Before the federal government shutdown furloughed about 90 percent of the Environmental Protection Agency workforce, Administrator Gina McCarthy traveled across the country to explain how carbon pollution standards that were announced in Sept. 2013 will help local communities.
She talked about how cutting carbon pollution from power plants for the first time will help improve our air, our health – and our economy.
The states McCarthy picked for her first stops are good indicators of how clean energy is creating jobs and new opportunities and driving economic growth.
In New York, for instance, clean energy companies have announced more than 5,000 new jobs since October 2011. Residents in cities like Rochester are finding new jobs in advanced battery and solar panel manufacturing.
Michigan, the second stop on McCarthy’s road trip, is benefitting in a revitalization of the auto industry – driven in part by manufacturing tied to new auto mileage standards. More than 2,500 jobs have been announced in energy efficiency related auto companies since 2011.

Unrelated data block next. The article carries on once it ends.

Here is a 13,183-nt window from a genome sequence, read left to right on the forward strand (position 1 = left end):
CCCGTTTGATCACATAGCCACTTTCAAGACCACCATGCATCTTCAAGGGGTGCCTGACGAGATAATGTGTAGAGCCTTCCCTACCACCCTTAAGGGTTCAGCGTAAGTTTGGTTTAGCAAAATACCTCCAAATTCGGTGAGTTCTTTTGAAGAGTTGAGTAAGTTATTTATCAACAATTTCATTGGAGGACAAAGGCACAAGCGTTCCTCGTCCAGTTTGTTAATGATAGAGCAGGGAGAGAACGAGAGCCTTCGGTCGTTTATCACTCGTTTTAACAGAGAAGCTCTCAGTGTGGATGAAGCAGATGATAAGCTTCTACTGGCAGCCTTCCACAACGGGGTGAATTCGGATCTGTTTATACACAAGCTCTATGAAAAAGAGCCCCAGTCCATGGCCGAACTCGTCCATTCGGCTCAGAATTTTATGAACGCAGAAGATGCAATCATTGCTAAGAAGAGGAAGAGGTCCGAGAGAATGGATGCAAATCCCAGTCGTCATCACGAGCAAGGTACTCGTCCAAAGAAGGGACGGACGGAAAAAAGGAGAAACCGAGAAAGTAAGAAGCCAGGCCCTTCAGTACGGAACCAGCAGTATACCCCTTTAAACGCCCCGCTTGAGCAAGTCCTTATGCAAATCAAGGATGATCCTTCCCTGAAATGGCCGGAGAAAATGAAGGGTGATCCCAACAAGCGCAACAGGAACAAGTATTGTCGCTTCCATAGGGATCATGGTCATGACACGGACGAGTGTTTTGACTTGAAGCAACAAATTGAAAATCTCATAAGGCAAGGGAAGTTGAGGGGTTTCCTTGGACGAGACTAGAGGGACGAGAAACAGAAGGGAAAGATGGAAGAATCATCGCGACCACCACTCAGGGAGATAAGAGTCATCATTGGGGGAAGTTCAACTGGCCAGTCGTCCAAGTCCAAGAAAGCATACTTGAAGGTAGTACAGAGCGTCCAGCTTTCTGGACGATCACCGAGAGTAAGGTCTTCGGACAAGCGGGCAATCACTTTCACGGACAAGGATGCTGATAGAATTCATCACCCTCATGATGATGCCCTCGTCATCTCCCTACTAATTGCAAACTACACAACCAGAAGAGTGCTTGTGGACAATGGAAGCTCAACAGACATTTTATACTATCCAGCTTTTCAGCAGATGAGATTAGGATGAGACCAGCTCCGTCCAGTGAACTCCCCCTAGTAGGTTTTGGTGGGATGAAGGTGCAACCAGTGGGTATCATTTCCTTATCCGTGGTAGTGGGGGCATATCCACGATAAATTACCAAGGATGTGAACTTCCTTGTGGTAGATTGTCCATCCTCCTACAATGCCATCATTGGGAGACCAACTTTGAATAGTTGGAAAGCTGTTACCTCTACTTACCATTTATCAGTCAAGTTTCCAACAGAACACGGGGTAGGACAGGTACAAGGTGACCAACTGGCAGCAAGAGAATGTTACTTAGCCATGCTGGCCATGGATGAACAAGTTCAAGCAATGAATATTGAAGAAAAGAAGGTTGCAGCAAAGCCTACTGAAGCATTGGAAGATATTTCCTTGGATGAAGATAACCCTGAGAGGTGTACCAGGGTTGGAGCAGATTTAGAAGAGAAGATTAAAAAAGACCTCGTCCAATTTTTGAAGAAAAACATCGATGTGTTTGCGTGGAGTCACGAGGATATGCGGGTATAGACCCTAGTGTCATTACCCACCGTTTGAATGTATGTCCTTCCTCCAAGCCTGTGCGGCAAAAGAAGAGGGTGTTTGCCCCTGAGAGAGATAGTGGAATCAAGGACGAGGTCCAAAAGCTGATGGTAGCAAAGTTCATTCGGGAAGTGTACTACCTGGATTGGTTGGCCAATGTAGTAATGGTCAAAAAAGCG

In Wisconsin, meanwhile, wind energy and biomass companies are creating new jobs. Biomass businesses have announced more than 400 jobs in Wisconsin since October 2011.
As McCarthy pointed out in a speech at the National Press Club announcing the carbon standards, we don’t have to choose between a good environment and a good economy.
“The old rules may say we can’t protect our environment and promote economic growth at the same time, but in America, we’ve always used new technologies, we’ve used science, we’ve used research and development and discovery to make the old rules obsolete,” she said.
“Here in the United States, we have the knowhow, the skill and the ingenuity we need to take on climate change,” she added.
“We can, and must, turn this public health and environmental challenge into an economic opportunity.”
As we’re already seeing, clean energy projects are already creating new economic opportunities – and jobs all across America.
Smart policies like the new carbon standards promise to keep that growth going.
— Environmental Entrepreneurs
Photo credit: EPA